for tattooed people, and those who want to be

Lydia, the tattooed lady


My late father had a unique sense of humor, and he delighted in the ridiculous. Which is why he was a big fan of the Marx Brothers and the British comedians who did the Goon Show and “Beyond the Fringe.”

At one point in my childhood, we had a housekeeper whose first name was Lydia. My father, of course, thought it would be appropriate to sing “Oh Lydia, oh Lydia, the en-cy-clo-piddea” to her, assuming she’d get the reference.

She didn’t.

And thus ruffled feathers had to be smoothed, and explanations had to be given, and my father learned that not everyone is a fan of classic comedy.

a tattooed lady from the circusLydia, the tattooed lady of the song, was covered all over with miscellaneous designs. You could see “Kankakee, or Paree, or Washington crossing the Delaware.” From the pictures I’ve seen, heavily tattooed people in those days mostly did the same thing–just kept adding ink-work till there wasn’t much skin left to be covered. There was no overall design. And in those days, heavily tattooed people did make a living as circus performers, so if the average person were to see someone with a lot of ink, that’s what they would have seen.

If you’re only going to get a few tattoos, it doesn’t really matter if they “go along” with each other in any way. Inspiration strikes, ink is added. What feels right at one stage of the game might not be so appealing the next time around. My own three tattoos don’t coordinate with each other visually in any way (although I must admit I have considered commissioning a gifted artist of our acquaintance to design me a sleeve that would incorporate my seven stars). Given that no two of my tattoos are anywhere near each other, it doesn’t matter at all that they don’t coordinate.

However, it does seem to me that if one’s goal is to get pretty well covered, a grand plan makes the whole thing look a lot better. That’s why those Japanese bodysuits look so good. If we just keep adding stuff till there’s no skin left, it comes out looking like what it is: a mish-mosh. Better, I think, to have at least some plan to coordinate everything. But then again, I don’t plan to get completely covered, so what do I know?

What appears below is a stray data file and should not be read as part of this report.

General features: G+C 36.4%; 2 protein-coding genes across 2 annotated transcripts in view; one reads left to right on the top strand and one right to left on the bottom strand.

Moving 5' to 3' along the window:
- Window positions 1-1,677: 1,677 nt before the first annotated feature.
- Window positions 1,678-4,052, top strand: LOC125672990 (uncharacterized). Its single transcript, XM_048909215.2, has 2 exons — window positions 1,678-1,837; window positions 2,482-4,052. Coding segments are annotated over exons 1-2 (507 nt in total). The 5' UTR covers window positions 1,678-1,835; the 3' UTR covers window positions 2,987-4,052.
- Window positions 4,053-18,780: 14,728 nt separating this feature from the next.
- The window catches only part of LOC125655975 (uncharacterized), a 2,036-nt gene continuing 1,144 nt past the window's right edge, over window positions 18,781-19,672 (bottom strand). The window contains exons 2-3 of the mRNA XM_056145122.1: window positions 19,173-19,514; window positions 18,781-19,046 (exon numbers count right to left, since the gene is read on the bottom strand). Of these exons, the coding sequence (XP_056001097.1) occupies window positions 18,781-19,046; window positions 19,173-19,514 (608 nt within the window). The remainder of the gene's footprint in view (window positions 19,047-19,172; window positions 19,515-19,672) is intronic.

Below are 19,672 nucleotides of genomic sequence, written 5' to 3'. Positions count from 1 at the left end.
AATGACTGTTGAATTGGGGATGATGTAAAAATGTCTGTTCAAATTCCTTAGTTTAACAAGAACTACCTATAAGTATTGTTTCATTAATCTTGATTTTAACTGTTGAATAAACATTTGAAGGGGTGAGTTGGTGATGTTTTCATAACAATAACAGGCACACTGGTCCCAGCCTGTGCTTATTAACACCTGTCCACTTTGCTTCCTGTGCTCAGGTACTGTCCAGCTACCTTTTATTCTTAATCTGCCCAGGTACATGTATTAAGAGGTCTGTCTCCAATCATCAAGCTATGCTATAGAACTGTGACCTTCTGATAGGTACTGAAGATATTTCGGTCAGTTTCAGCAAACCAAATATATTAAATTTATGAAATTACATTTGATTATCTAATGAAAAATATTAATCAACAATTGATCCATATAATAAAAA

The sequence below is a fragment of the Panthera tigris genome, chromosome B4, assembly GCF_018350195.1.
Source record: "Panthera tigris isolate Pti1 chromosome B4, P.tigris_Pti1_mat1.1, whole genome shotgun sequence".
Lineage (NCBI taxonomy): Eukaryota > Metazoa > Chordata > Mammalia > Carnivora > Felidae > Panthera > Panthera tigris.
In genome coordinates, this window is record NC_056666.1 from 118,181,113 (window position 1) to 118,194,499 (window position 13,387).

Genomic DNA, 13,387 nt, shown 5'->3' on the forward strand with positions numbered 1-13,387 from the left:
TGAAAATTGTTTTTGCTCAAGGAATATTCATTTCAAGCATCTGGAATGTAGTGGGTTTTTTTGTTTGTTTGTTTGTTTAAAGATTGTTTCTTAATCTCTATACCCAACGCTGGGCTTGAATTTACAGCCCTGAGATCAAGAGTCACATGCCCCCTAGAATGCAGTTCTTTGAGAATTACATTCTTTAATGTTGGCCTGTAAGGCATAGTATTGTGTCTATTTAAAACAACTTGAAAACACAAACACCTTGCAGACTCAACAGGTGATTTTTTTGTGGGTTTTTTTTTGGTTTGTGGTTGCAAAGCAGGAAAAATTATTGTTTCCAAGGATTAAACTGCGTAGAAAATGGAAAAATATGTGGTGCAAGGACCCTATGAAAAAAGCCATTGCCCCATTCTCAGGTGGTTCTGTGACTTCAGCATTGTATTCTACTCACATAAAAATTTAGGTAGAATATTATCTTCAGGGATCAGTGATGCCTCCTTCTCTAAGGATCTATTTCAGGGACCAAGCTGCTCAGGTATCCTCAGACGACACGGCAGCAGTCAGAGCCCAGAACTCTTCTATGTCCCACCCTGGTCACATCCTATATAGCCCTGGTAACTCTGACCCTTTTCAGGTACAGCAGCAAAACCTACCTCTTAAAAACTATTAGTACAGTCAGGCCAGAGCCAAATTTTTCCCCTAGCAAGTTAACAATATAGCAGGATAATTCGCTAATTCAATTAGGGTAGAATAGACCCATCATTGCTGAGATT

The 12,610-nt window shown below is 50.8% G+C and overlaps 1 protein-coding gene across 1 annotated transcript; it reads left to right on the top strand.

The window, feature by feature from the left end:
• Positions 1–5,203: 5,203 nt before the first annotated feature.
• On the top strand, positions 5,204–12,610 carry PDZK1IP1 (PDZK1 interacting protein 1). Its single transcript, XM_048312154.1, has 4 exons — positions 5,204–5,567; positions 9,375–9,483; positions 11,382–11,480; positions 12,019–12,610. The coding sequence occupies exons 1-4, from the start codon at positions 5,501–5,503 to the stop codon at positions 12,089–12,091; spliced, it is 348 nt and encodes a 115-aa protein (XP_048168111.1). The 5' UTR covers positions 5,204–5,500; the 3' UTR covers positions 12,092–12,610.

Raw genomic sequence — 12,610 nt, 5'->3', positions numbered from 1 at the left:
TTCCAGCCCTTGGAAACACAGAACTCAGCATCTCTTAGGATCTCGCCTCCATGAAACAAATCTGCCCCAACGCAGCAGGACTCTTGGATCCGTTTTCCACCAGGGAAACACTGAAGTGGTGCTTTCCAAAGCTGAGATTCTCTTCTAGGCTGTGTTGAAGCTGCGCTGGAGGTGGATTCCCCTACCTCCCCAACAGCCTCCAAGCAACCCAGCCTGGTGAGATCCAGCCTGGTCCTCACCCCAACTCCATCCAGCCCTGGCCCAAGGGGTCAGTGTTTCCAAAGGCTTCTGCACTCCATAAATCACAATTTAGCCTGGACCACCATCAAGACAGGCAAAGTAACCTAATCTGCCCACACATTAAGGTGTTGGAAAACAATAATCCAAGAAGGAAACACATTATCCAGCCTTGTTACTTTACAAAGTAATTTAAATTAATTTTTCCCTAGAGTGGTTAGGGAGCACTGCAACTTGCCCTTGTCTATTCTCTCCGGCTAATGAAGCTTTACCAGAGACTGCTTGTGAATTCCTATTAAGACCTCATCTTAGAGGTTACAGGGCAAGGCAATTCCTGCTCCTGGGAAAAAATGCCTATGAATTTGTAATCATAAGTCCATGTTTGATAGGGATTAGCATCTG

What do you think? Grand plan, or individual inspirations?

By the way, if you want to see Groucho singing “Lydia the Tattooed Lady” in his prime, you can find his performance on YouTube here. I have had no luck embedding videos properly, so better you go see it at the source. 🙂

I hope you'll submit my posts to your favorite social media sites. Just don't "submit" them to your own site pretending to be yours. Thanks!

Author: infmom

I got my first tattoo when I was 46. I hope the people who read this blog don't have to wait that long. I love talking about body art.


  1. i would love to know the information of this photo, i am doing a paper for my schooling about the way women have been perceived by society for having tattoos, and i would love to use this picture as a mode for my culture presentation, if you have any information that would be really helpful.

  2. A grand plan would be the ideal, but I suspect a lot of people start off just wanting one, then another..and eventually they have that mish mash because they never intended to keep getting inked.

    My son has a plan…he has one tattoo on his chest, but he knows he wants it to be part of a themed sleeve. If he picks the right person to do it, the end result should be awesome.

    • That’s the problem with tattoos. They are addictive. So while a lot of us started out thinking we’d just want the one, like you said, we tend to end up with a lot more ink than we planned for. 🙂

      My daughter’s planning on getting some kind of humongous tattoo to celebrate when she finally gets her Ph.D. I think that’s a great idea, but she hasn’t really decided what’s going where yet. She does want it to coordinate with what she’s already got.

  3. Pingback: Pages tagged "dreams"

Leave a Reply